There’s an old journalist motto: “If the truth gets in the way of a great story, well, so much for the truth.” Okay, this is not something taught in any media school, but it is a joke often heard in bars where journalists hang out, sharing stories.

As far as great stories go, how about the absolute greatest guitar legend in rock history, Jimi Hendrix, paying respects to one of the absolute masters of bouzouki Manolis Chiotis? The tale is well-known, and it has been circulating for years, from obsolete magazines to TV shows looking to fill airtime, to the clickbaity websites of our times. According to the apocryphal tale, when asked by a journalist how it felt to be the greatest guitarist ever, the man who dissected The Star-Spangled Banner at Woodstock answered: “You believe I’m the best because you have not listened to Greek Manolis Chiotis playing his bouzouki.” When did that happen? When did this interview take place? Who was the reporter? Where was it printed – or broadcast, for that matter? Nobody knows. There is no evidence, no source of origin, nothing to give this story any credit. And yet, Mary Linda herself, the legendary singer, wife and artistic alter-ego of Manolis Chiotis went on to perpetuate the myth, by stating in a TV interview that the famous rock god was a frequent punter in the pair’s regular residencies in New York’s 8th Avenue Greek nightclubs, admiring Chiotis technique and going into lengthy discussions with the bouzouki player. Old age is known to do terrible things to memory, which is not the best storytelling tool, either way, as Mary Linda knows too well, being a seasoned entertainer. It doesn’t matter if she grew to believe that story, or if she deliberately chose to confirm it, despite no other source existing; the likelihood of Hendrix being mesmerised by Greek bouzoukia in 1965 (as the TV show in question, Mihani tou hronou – Time Machine claimed) is next to none.

In fact, one of the most acclaimed music journalists in Greece, Phontas Troussas, has tried to debunk this myth in his blog, Diskoryxeion (Vinylmine), presenting two sources of reference: the dates of Jimi Hendrix’s live recordings (detailed in a collector’s site at, which doubles as a rather accurate timeline of his performances and, on the other hand, the dates when Chiotis travelled to the US – this was an era when transatlantic journeys were a big deal, after all.

Greek clarinet master, Tassos Halkias, in one of his last television performances.


According to a story printed in the leading daily Greek newspaper Ta Nea, Chiotis visited the States three times: in 1956, in 1959 (when Hendrix was still in high school, that is) and last, but not least in 1964, which is the most significant, since this visit lasted four years until 1968. What was Jimi Hendrix doing during these years? He was playing with artists such as Little Richard, BB King, and the Isley Brothers, before being ‘discovered’ by Chass Chandler, the Animals’ bassist, who became his manager and urged him to move to the UK in 1966.

His claim to fame in the US is his now-legendary appearance at the Monterey Pop Festival in 1967 (his only visit to the US, that year). So, as Troussas presumes, the only possibility of Chiotis and Hendrix meeting would not be in 1965, when Hendrix was practically unknown, nor in 1966, when he was in the UK, or even 1967, given that Monterey is in California and Hiotis was in New York.

This leaves no other option than 1968, the last year of Chiotis’ New York residency. The Hendrix performance timeline allows researchers to entertain the possibility of this happening in March or April 1968. Unless, this happened before Hendrix became famous, before his trip to UK, sometime between 1964 and 1966. If this is the case, kudos to Mary Linda who remembered the name of this unknown session musician marvelling at Chiotis’ technique.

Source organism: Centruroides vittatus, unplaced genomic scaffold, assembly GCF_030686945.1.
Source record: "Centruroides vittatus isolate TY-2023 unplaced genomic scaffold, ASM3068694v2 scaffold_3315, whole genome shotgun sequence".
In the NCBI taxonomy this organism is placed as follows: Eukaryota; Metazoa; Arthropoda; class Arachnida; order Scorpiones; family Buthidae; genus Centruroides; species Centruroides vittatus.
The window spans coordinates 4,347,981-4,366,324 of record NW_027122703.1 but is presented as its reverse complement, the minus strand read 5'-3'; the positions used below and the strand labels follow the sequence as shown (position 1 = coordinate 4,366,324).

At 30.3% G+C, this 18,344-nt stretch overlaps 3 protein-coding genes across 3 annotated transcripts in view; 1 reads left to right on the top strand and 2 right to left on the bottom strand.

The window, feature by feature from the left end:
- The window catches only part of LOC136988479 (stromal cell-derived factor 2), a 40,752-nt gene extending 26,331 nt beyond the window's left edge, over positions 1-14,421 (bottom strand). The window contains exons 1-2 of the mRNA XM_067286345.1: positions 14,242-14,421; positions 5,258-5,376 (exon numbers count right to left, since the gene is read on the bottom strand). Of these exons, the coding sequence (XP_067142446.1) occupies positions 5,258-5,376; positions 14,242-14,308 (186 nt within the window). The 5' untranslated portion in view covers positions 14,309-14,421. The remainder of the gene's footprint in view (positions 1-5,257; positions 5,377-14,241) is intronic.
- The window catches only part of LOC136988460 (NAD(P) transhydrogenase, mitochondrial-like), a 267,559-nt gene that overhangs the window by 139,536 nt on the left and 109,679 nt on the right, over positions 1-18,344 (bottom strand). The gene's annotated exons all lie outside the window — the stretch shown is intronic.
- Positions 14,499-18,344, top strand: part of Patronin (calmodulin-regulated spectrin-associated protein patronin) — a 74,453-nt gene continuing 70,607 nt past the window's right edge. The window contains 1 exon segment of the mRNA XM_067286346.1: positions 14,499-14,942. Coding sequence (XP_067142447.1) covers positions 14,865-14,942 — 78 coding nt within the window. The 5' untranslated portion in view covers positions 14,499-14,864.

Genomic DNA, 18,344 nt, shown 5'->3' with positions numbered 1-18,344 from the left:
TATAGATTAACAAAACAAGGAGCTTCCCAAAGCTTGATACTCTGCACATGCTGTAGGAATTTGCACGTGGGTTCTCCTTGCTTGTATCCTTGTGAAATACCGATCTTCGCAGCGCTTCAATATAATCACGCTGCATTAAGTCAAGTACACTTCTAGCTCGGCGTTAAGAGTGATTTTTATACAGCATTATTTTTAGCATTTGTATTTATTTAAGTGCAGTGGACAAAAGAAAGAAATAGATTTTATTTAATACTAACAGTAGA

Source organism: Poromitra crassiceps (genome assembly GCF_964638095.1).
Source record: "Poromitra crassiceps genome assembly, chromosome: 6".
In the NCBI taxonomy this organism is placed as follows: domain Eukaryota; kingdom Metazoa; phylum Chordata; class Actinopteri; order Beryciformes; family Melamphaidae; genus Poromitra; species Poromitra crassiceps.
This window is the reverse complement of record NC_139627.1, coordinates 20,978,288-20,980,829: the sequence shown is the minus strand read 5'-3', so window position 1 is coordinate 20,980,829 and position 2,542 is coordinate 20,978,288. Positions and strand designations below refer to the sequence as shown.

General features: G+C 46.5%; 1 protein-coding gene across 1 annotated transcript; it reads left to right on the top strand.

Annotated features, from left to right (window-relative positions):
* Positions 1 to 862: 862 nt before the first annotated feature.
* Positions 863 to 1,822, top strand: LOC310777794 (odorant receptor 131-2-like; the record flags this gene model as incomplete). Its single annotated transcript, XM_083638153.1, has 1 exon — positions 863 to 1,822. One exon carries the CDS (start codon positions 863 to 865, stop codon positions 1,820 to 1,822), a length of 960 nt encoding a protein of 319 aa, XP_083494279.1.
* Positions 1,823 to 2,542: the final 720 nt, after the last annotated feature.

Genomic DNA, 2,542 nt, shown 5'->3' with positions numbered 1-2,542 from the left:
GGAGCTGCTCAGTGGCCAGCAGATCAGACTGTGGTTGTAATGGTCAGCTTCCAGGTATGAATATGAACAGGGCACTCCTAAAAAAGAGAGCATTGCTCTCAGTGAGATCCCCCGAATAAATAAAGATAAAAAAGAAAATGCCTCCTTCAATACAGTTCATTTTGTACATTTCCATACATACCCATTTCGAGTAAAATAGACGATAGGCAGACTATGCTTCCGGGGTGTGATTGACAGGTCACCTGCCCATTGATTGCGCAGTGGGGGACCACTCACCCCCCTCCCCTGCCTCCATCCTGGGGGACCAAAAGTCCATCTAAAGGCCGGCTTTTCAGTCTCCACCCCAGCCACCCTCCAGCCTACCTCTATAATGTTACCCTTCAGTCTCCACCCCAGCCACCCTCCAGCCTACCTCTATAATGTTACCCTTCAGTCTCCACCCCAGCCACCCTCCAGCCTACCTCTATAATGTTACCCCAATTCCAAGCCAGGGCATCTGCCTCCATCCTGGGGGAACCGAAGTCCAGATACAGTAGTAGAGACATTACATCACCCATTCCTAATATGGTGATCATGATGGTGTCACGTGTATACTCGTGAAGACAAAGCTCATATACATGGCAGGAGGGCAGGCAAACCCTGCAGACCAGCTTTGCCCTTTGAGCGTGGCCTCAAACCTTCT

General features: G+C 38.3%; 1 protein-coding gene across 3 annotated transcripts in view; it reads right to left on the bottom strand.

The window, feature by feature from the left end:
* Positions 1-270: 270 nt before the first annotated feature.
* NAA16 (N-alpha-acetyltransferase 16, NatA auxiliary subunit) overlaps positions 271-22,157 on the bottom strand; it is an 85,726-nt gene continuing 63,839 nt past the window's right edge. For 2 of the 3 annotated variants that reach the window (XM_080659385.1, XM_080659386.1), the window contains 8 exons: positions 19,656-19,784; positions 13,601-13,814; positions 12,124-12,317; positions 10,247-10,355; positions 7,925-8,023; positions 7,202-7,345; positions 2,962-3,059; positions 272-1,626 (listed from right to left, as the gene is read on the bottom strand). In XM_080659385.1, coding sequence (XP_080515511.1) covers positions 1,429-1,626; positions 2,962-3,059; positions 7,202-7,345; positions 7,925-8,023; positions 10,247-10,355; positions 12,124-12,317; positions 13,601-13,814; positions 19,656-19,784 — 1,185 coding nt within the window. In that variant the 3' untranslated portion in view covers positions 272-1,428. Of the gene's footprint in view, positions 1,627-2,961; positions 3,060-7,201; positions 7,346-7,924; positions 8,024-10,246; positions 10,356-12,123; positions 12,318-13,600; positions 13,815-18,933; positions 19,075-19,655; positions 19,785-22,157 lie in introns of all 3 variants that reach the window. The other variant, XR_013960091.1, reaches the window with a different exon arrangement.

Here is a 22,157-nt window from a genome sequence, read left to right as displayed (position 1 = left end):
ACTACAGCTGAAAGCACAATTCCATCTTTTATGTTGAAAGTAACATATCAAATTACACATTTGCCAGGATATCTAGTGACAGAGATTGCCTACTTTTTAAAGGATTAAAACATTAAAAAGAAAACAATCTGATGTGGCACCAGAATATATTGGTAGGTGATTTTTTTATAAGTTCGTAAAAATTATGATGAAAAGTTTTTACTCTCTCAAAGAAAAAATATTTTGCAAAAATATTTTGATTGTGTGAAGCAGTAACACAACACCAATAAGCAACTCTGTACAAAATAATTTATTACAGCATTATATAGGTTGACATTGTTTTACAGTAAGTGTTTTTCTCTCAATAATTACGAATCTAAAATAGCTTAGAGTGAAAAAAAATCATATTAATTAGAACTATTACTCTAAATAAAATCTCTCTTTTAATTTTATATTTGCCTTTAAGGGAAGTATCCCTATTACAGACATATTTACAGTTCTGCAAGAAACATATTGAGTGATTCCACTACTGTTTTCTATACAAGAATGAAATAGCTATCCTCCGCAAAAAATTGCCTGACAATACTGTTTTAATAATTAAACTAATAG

There is nothing to suggest that this story is true. Chiotis and Linda were photographed with Grace Kelly, Prince Rainier of Monaco, Maria Callas, and Aristotle Onassis and their appearance in the White House, where President Johnson granted them an indefinite ‘green card’, has not been disputed. Other things don’t add up. Leaving aside the fact that bouzouki and guitar are two very different instruments, the two musicians have no similarities in technique or esthetic approach to music; anything to signify that Hendrix might have the slightest interest in Chiotis and his music. Furthermore, the ‘greatest guitarist’ hoax is a long-standing one, and not always with a reference to Greek artists. The most prevailing urban legend has Hendrix appearing on The Tonight Show and answering the question by a nod to either Eric Clapton, Rory Gallagher, or obscure christian-rock virtuoso Phil Keaggy, whichever source one opts to believe. This story is also false. Hendrix appeared only once on the show, and the audio clip of this appearance (the video has not survived), has no evidence of such discussion. He did appear in another popular talk show of the era, The Dick Cavett Show, where he offered praise to an up-and-coming guitarist, Billy Gibbons (later to be associated with ZZ Top), though he did not call him the greatest guitarist – nor did he ever say that the greatest guitarist was a sleek suit-cladded bouzouki player from Greece.

The print ad for Dizzy Gillespie’s concerts in Athens, in 1956. He allegedly called for ‘D’ (i.e. Mimis Plessas), asking for his insight on Greek music.


This is not to say that international stars were ignorant of Greek music. The 60s was the era when Greece blossomed as an international tourist destination, as well as a filming location. It was also an era when the US State Department started an ‘ambassadorship’ programme for jazz musicians who travelled around the world. Both Louis Armstrong and Dizzy Gillespie played in Athens, the latter being famously photographed with the traditional attire of the Evzones in the Acropolis for his album Dizzy in Greece, which was not a live recording. This visit, which occurred in 1956, offered another opportunity for myth-weaving, this time by one of the most significant Greek composers, Mimis Plessas, who had studied and performed in the US. In an interview for the Jazz & Τζαζ magazine, he stated how Dizzy asked him to suggest a Greek song for the concert. The composer made a jazz arrangement to a traditional song A Boat from Chios, instructing the legendary trumpeter (who was perplexed by the irregular rhythm) to do what another trumpet player had done before, pointing to Ziggy Elman and his famous solo in Benny Goodman’s great hit And the Angels Sing. Plessas says that it was Goodman’s drummer, the Greek American legend Gene Krupa, who turned the ballad (sung by Martha Tilton) to a kalamatiano, but the truth is that Ellman was just referencing the klezmer music of his Jewish ancestry (other nations, from the Balkans up to Russia, also claim the few exotic-sounding bars). Plessas then says how Dizzy taught him and Quincy Jones the basics of film scoring, helping them make their first steps in what resulted in a long, prolific and lucrative career.